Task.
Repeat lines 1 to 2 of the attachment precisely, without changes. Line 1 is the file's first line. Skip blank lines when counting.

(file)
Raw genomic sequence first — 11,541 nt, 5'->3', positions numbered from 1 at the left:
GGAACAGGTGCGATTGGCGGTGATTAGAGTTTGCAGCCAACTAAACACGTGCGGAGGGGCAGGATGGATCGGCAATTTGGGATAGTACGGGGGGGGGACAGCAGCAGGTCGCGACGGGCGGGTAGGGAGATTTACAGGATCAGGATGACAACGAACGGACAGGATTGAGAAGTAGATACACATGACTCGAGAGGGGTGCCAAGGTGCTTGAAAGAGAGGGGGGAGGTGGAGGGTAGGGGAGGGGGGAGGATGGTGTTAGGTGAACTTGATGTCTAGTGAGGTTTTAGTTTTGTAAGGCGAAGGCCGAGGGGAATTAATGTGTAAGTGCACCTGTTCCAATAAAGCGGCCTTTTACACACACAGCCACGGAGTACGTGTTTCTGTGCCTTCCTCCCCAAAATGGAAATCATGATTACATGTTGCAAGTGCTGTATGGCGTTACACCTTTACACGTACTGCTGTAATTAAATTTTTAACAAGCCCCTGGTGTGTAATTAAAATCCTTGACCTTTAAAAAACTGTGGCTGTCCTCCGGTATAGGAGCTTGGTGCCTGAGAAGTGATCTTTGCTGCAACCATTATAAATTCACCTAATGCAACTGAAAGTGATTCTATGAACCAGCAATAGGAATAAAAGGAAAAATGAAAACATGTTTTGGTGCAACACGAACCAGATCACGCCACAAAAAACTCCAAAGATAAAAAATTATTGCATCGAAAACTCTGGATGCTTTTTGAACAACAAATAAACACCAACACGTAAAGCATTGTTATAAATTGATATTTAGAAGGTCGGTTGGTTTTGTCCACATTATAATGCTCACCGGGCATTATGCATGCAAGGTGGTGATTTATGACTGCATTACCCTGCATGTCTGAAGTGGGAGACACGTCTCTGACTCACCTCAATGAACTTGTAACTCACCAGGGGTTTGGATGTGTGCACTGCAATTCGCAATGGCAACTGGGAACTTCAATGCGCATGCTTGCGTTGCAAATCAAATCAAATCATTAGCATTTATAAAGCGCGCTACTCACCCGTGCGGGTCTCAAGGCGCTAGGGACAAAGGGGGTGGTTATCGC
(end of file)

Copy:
Raw genomic sequence first — 11,541 nt, 5'->3', positions numbered from 1 at the left:
GGAACAGGTGCGATTGGCGGTGATTAGAGTTTGCAGCCAACTAAACACGTGCGGAGGGGCAGGATGGATCGGCAATTTGGGATAGTACGGGGGGGGGACAGCAGCAGGTCGCGACGGGCGGGTAGGGAGATTTACAGGATCAGGATGACAACGAACGGACAGGATTGAGAAGTAGATACACATGACTCGAGAGGGGTGCCAAGGTGCTTGAAAGAGAGGGGGGAGGTGGAGGGTAGGGGAGGGGGGAGGATGGTGTTAGGTGAACTTGATGTCTAGTGAGGTTTTAGTTTTGTAAGGCGAAGGCCGAGGGGAATTAATGTGTAAGTGCACCTGTTCCAATAAAGCGGCCTTTTACACACACAGCCACGGAGTACGTGTTTCTGTGCCTTCCTCCCCAAAATGGAAATCATGATTACATGTTGCAAGTGCTGTATGGCGTTACACCTTTACACGTACTGCTGTAATTAAATTTTTAACAAGCCCCTGGTGTGTAATTAAAATCCTTGACCTTTAAAAAACTGTGGCTGTCCTCCGGTATAGGAGCTTGGTGCCTGAGAAGTGATCTTTGCTGCAACCATTATAAATTCACCTAATGCAACTGAAAGTGATTCTATGAACCAGCAATAGGAATAAAAGGAAAAATGAAAACATGTTTTGGTGCAACACGAACCAGATCACGCCACAAAAAACTCCAAAGATAAAAAATTATTGCATCGAAAACTCTGGATGCTTTTTGAACAACAAATAAACACCAACACGTAAAGCATTGTTATAAATTGATATTTAGAAGGTCGGTTGGTTTTGTCCACATTATAATGCTCACCGGGCATTATGCATGCAAGGTGGTGATTTATGACTGCATTACCCTGCATGTCTGAAGTGGGAGACACGTCTCTGACTCACCTCAATGAACTTGTAACTCACCAGGGGTTTGGATGTGTGCACTGCAATTCGCAATGGCAACTGGGAACTTCAATGCGCATGCTTGCGTTGCAAATCAAATCAAATCATTAGCATTTATAAAGCGCGCTACTCACCCGTGCGGGTCTCAAGGCGCTAGGGACAAAGGGGGTGGTTATCGC